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United States v. Nickelous

United States Court of Appeals, Eighth Circuit

February 26, 2019

United States of America Plaintiff - Appellee
v.
Darius Devon Nickelous Defendant-Appellant

          Submitted: November 15, 2018

          Appeal from United States District Court for the Northern District of Iowa - Waterloo

          Before BENTON, BEAM, and ERICKSON, Circuit Judges.

          BENTON, Circuit Judge.

         Darius D. Nickelous was convicted of unlawfully possessing a firearm in violation of 18 U.S.C. §§ 922(g)(1), 922(g)(3), 922(g)(9), and 924(a)(2). The district court[1] sentenced him to 120 months' imprisonment. He appeals his conviction. Having jurisdiction under 28 U.S.C. § 1291, this court affirms.

         I.

         Nickelous was convicted of unlawfully possessing a firearm after a shooting at a fraternity party. He claims the district court erred in denying his motion for judgment of acquittal because the evidence was insufficient. This court reviews de novo the "denial of a motion for judgment of acquittal." United States v. Roberts, 881 F.3d, 1049, 1052 (8th Cir. 2018). The evidence is viewed "in the light most favorable to the jury verdict and giving the verdict the benefit of all reasonable inferences." United States v. Casteel, 663 F.3d 1013, 1019 (8th Cir. 2011). Reversal is appropriate "only if no reasonable jury could have found the defendant guilty beyond a reasonable doubt." Id.

         Nickelous stipulated to all elements of conviction except possession of a firearm. See United States v. Anderson, 78 F.3d 420, 422 (8th Cir. 1996) (to convict "under 18 U.S.C. § 922(g)(1), the government had to show beyond a reasonable doubt that (1) he had been convicted of a felony; (2) he thereafter possessed a firearm; and (3) the firearm had traveled in or affected interstate commerce"). The government produced as evidence of possession: (1) Nickelous admitted attending a fraternity party and having an altercation there; (2) his former classmate testified she heard a gunshot at the party and then saw Nickelous, wearing a red sweatshirt, waving a silver revolver; (3) two other people at the party-one a security guard and the other a member of the Army National Guard-testified the shooter was wearing a red sweatshirt; (4) a police officer testified that multiple partygoers reported a shooting by a man wearing a red sweatshirt; (5) another officer, who found Nickelous 200 feet from the party (wearing a red sweatshirt), testified that he saw Nickelous drop a metal object next to a pickup truck; (6) the officer testified that Nickelous refused to stop when ordered; (7) the officer found a silver revolver in the spot where Nickelous dropped the object; and (8) when officers apprehended Nickelous, his hand was bleeding, and he said he had "gotten his ass kicked at the party."

         Nickelous questions his classmate's credibility, arguing her testimony is biased and based on "assumptions and prejudices." However, "[t]his court does not weigh the credibility of the witnesses or the evidence. The jury has the sole responsibility to resolve conflicts or contradictions in testimony, and credibility determinations are resolved in favor of the verdict." United States v. Aldridge, 664 F.3d 705, 715 (8th Cir. 2011) (internal citation omitted).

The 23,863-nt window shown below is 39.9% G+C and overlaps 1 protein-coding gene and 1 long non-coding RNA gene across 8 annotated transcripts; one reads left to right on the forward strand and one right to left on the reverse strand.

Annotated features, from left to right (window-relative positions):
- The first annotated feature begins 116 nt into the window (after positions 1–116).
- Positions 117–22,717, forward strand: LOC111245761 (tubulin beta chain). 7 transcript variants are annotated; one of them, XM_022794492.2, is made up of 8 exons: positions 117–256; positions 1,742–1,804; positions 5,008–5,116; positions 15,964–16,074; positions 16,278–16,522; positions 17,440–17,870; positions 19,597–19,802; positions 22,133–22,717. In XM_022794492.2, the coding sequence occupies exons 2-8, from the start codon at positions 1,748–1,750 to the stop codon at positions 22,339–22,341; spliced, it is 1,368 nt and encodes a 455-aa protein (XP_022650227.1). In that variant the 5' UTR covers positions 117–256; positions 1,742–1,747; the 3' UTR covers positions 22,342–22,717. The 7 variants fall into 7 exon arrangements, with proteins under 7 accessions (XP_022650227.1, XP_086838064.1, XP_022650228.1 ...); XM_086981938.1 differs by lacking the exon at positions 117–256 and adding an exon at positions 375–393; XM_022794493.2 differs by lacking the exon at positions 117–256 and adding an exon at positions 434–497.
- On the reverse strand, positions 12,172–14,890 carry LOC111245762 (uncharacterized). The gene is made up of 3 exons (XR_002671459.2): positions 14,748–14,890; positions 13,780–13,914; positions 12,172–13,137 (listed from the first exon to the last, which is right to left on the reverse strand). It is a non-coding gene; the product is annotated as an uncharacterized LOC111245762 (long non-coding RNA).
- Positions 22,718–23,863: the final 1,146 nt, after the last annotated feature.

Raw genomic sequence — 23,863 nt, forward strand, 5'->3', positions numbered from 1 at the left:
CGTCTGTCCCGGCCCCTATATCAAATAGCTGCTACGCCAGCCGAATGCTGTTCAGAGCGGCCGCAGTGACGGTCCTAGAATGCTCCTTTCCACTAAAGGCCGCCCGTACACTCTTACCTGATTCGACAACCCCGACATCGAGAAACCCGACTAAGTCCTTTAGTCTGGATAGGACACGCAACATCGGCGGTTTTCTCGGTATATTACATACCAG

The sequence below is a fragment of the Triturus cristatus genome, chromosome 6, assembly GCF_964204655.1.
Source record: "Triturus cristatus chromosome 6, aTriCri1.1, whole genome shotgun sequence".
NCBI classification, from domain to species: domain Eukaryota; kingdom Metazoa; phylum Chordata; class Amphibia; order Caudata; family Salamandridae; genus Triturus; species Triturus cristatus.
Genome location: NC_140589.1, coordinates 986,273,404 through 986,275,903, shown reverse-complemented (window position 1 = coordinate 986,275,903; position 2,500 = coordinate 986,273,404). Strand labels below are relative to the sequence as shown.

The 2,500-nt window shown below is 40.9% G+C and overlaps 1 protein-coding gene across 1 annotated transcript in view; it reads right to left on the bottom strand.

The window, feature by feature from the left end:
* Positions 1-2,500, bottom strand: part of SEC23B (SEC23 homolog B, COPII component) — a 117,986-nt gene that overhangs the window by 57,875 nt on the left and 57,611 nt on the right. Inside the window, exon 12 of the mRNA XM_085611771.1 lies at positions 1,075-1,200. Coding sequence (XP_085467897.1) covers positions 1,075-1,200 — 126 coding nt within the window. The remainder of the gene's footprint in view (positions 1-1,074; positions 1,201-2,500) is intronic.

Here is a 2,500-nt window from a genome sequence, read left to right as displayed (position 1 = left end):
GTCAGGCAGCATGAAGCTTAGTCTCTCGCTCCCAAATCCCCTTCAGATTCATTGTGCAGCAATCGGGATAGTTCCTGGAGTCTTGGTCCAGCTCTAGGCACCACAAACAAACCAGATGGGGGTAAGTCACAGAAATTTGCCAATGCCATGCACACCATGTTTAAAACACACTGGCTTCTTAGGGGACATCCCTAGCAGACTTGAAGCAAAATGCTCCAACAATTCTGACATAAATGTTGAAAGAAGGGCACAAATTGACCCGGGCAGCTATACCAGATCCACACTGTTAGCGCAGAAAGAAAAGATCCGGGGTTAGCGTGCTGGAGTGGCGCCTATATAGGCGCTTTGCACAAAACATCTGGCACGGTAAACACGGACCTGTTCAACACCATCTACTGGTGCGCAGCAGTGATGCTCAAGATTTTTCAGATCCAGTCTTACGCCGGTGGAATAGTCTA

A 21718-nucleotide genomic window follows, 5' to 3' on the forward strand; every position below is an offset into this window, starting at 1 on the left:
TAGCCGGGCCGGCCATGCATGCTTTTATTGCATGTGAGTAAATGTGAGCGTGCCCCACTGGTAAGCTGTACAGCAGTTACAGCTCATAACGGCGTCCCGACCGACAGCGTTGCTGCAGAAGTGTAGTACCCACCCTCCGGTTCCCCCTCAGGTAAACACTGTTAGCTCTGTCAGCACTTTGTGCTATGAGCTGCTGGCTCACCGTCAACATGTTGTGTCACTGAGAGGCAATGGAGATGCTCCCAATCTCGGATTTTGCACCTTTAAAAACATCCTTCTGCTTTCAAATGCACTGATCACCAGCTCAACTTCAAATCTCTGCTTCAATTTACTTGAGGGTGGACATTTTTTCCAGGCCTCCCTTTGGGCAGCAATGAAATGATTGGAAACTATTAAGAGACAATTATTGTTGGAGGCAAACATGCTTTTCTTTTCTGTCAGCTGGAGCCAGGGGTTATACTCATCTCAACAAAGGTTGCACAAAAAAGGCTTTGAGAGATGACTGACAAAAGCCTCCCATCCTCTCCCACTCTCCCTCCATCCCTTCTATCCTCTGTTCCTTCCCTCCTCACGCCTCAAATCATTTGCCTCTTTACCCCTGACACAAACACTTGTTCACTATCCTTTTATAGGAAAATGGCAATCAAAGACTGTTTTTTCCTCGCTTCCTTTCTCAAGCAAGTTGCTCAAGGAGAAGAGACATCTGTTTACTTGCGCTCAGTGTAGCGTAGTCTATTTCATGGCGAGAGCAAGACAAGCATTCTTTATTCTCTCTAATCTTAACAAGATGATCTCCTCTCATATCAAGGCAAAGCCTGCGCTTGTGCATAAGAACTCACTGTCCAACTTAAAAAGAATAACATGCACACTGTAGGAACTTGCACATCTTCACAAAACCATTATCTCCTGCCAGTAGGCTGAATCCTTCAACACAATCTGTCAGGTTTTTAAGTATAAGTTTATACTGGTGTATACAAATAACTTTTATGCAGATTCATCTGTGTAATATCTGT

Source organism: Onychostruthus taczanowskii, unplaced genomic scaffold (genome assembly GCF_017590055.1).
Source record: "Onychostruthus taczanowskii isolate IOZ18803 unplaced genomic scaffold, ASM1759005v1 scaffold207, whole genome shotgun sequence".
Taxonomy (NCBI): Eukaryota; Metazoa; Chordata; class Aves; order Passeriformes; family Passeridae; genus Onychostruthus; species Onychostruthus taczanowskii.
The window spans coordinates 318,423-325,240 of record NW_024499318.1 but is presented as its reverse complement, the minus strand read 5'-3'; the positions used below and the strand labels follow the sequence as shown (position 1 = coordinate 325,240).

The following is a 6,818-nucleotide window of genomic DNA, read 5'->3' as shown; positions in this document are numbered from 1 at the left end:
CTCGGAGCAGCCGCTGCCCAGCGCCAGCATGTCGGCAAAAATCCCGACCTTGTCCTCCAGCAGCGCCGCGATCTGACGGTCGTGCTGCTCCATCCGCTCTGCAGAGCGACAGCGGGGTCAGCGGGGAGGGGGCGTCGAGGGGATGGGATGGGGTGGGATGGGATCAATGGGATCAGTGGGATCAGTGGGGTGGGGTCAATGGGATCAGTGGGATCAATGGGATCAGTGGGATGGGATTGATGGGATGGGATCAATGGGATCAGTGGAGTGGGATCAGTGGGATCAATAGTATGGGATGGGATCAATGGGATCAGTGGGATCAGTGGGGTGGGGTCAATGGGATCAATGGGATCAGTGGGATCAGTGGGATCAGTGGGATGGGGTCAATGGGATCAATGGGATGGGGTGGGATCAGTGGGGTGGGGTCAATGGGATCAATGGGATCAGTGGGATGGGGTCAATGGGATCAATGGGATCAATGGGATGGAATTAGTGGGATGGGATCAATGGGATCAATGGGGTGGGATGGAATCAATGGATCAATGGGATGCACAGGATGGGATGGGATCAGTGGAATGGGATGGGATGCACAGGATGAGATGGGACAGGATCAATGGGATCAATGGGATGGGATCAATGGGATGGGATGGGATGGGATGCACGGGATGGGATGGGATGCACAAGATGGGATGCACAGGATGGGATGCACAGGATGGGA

Nickelous also challenges the conviction because there was no physical evidence. But "there is sufficient evidence to support a conviction for felon in possession where a gun was immediately recovered from the location where the defendant was observed dropping something." United States v. Jefferson, 206 Fed.Appx. 654, 655 (8th Cir. 2006). See United States v. Bailey, 831 F.3d 1035, 1039 (8th Cir. 2016) (holding evidence was sufficient where a firearm was recovered "along the route" of defendant's flight within 45 minutes of his apprehension); United States v. Light, 406 F.3d 995, 997-98 (8th Cir. 2005) (holding evidence was sufficient where police "recovered a gun from the alley" where defendant was apprehended even though no one saw him drop it or "kept an eye on the spot where the gun was found").

         The district court did not err in finding the evidence sufficient to convict.

         II.

         Nickelous argues the district court erred in excluding expert testimony on eyewitness identification. "This court reviews the exclusion of expert testimony for abuse of discretion." United States v. Martin, 391 F.3d 949, 954 (8th Cir. 2004). "Expert testimony is admissible only if the expert 'is proposing to testify to (1) scientific knowledge that (2) will assist the trier of fact to understand or determine a fact in issue.'" Id., quoting Daubert v. Merrell Dow Pharm., 509 U.S. 579, 592 (1993); Fed.R.Evid. 702. The district court "has broad discretion" in balancing the reliability and probative value of evidence "against its prejudicial effect." United States v. Kime, 99 F.3d 870, 883 (8th Cir. 1996).

         Nickelous's expert opined that there was "a high probability that without conscious intent" and" no intentional bias," the classmate "misconstrued some other object like a phone as a gun." The district court excluded the proposed testimony because it would not assist the trier of fact. "The evaluation of eyewitness testimony is for the jury alone. It is the exclusive province of the jury to determine the believability of a witness. . . . An expert is not permitted to offer an opinion as to the believability or truthfulness of a victim's story." Id. at 884 (internal quotation marks omitted). Defense counsel is "capable of exposing to ...


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